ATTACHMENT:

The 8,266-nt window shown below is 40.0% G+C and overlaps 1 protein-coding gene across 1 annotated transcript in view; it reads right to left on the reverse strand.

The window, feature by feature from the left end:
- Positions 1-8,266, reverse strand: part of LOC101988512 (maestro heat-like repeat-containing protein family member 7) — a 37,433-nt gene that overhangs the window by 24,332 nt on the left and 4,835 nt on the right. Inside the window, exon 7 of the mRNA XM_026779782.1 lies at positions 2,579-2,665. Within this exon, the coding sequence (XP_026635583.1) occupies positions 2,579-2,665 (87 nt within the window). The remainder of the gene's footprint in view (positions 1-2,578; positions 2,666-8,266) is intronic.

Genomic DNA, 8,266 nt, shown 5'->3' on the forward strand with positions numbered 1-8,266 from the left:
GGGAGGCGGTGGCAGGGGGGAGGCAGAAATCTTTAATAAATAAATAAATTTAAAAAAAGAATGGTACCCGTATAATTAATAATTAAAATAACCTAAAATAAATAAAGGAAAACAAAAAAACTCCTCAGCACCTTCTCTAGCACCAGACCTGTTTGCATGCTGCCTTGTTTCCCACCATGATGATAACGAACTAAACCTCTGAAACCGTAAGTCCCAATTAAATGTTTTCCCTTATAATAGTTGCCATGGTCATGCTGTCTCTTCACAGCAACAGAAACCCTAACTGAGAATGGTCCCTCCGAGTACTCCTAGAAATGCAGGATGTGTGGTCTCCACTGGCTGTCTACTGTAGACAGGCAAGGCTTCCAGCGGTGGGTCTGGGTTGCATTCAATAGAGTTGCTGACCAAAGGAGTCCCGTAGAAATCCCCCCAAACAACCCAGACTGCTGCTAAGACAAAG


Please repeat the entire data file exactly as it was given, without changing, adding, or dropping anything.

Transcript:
The 8,266-nt window shown below is 40.0% G+C and overlaps 1 protein-coding gene across 1 annotated transcript in view; it reads right to left on the reverse strand.

The window, feature by feature from the left end:
- Positions 1-8,266, reverse strand: part of LOC101988512 (maestro heat-like repeat-containing protein family member 7) — a 37,433-nt gene that overhangs the window by 24,332 nt on the left and 4,835 nt on the right. Inside the window, exon 7 of the mRNA XM_026779782.1 lies at positions 2,579-2,665. Within this exon, the coding sequence (XP_026635583.1) occupies positions 2,579-2,665 (87 nt within the window). The remainder of the gene's footprint in view (positions 1-2,578; positions 2,666-8,266) is intronic.

Genomic DNA, 8,266 nt, shown 5'->3' on the forward strand with positions numbered 1-8,266 from the left:
GGGAGGCGGTGGCAGGGGGGAGGCAGAAATCTTTAATAAATAAATAAATTTAAAAAAAGAATGGTACCCGTATAATTAATAATTAAAATAACCTAAAATAAATAAAGGAAAACAAAAAAACTCCTCAGCACCTTCTCTAGCACCAGACCTGTTTGCATGCTGCCTTGTTTCCCACCATGATGATAACGAACTAAACCTCTGAAACCGTAAGTCCCAATTAAATGTTTTCCCTTATAATAGTTGCCATGGTCATGCTGTCTCTTCACAGCAACAGAAACCCTAACTGAGAATGGTCCCTCCGAGTACTCCTAGAAATGCAGGATGTGTGGTCTCCACTGGCTGTCTACTGTAGACAGGCAAGGCTTCCAGCGGTGGGTCTGGGTTGCATTCAATAGAGTTGCTGACCAAAGGAGTCCCGTAGAAATCCCCCCAAACAACCCAGACTGCTGCTAAGACAAAG